Saturday, December 15, 2007

Racial Iconography

There is an increasingly prevalent opinion among Christians that images of Jesus Christ ought to look Jewish. After all, he is a Jew. That is what he looks like. Seems reasonable.

He certainly doesn't have blonde hair and blue eyes. It is historically inaccurate to portray him with such features. Some even regard such images of him as racist.

A fewer number, it seems to me, regard as racist images of him with African features (I am more fond of these images myself), but he is not African either.

He is a Middle Eastern Jew of the first century. But is it racist, or otherwise inappropriate, to depict him as though he were a member of another race?

Icons are not images of what people look like. They are not and are not meant to be realistic images - at least not in the sense we tend to think of realism. They portray spiritual and theological realities over physical and historical realities.

an Ethiopian icon of the Baptism of Jesus
This is why, perhaps, iconographers of the Church scarcely hesitated to make images of Jesus, his mother, his apostles, and others appear just as they did. Ethiopian iconographers portrayed him as an Ethiopian. Greek iconographers portrayed him as a Greek. Russian iconographers portrayed him as a Russian. They were communicating a spiritual and theological reality. They were the Body of Christ.

If I am an early Christian Ethiopian and I know that Jesus is my brother and Mary is my mother and I am a member of the Body of Christ, it is meaningful, then, for Jesus and Mary to look like I do. Why should he look like an alien if he and I are one?

One reason we might put forward is that he is an alien to all but Middle Eastern Jews. There is a spiritual and theological reality to be communicated by this fact too: "salvation is from the Jews" (John 4:22) - a too often neglected reality among Christians.

I believe there is something to be learned from every trait of Christ. He is human. He is male. He is Jewish. He lived in the Middle East in the first century. It all matters. Everything about him matters. Each particularity is significant, for he is the Logos, the incarnate Word; his is the flesh of God.

The contemporary situation of the Church is somewhat changed, at least where I live. Members of other races no longer appear alien. We go to elementary school with people of every race and are surrounded by a plurality of races all our lives.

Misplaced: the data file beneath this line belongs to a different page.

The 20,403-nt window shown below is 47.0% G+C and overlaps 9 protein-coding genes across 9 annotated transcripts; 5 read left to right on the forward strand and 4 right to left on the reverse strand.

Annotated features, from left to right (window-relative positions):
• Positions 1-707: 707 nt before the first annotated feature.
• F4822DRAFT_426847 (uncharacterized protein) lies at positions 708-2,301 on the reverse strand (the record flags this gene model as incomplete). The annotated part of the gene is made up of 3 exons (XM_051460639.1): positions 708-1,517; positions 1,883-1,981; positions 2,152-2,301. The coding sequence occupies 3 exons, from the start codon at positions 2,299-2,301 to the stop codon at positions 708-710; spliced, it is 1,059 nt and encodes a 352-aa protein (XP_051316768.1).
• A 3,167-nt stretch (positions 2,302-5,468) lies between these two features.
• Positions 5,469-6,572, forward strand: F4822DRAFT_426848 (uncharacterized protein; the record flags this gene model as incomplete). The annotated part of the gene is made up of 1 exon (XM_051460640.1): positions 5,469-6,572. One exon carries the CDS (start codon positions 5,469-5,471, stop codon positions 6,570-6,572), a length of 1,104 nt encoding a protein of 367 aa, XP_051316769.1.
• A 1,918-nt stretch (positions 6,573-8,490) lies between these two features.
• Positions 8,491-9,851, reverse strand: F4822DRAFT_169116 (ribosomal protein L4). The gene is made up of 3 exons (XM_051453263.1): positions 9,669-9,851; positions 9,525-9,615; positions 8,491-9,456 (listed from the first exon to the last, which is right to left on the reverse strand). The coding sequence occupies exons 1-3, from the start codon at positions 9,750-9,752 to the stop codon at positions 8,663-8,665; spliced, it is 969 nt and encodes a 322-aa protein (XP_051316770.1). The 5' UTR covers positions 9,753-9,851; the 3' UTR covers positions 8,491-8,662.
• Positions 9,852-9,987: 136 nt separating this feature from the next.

In this situation, when we make an image of Christ for our churches, what racial characteristics ought he be given? Members of any race are liable to behold it, pray before it, contemplate his holy face. It seems to me that, in this situation, it is most sensible to portray him as a Jew.

That being said, there are contexts and subcultures to consider and there can be great meaning in an image of Christ bearing the features of any race. He bore our offenses, after all; surely he can bear our features.


christian said...

yeah there is such a clinging to historical accuracy these days. whether a story's details jive with what we know of it's setting's time and place is just as important as the truth trying to be conveyed. also, if the story's details are NOT in alignment with what we know to be historically accurate, then this somehow leads us to the conclusion that the entire story is not worth our time. it's as if truth and historical accuracy have become inextricably linked in our minds. this is ridiculous, and it's not how it's always been.

truth, lessons, parables and the like have been portrayed for as long as man has walked the earth. for most of this time, what's been most important has been the lesson. what's the moral of the story? that's what matters. truth is what matters. if 5 people witness a car accident, you get 5 different stories. is anyone lying? no. the reason you get 5 different stories is because there are 5 different vantage points and 5 different experiences. still one truth, maybe myriad truths. but the details all differ.

the same phenomenon lands on this subject. who is jesus and what should he look like? there is no racist picture of jesus. are you kidding me? the day we stop demanding historically accurate details will perhaps be the day when we can tune our minds and hearts into what matters infinitely more, our personal relationship with God.

John R.P. Russell said...

For argument's sake, Christian, would you deny that having a personal relationship with someone includes knowing what they look like?

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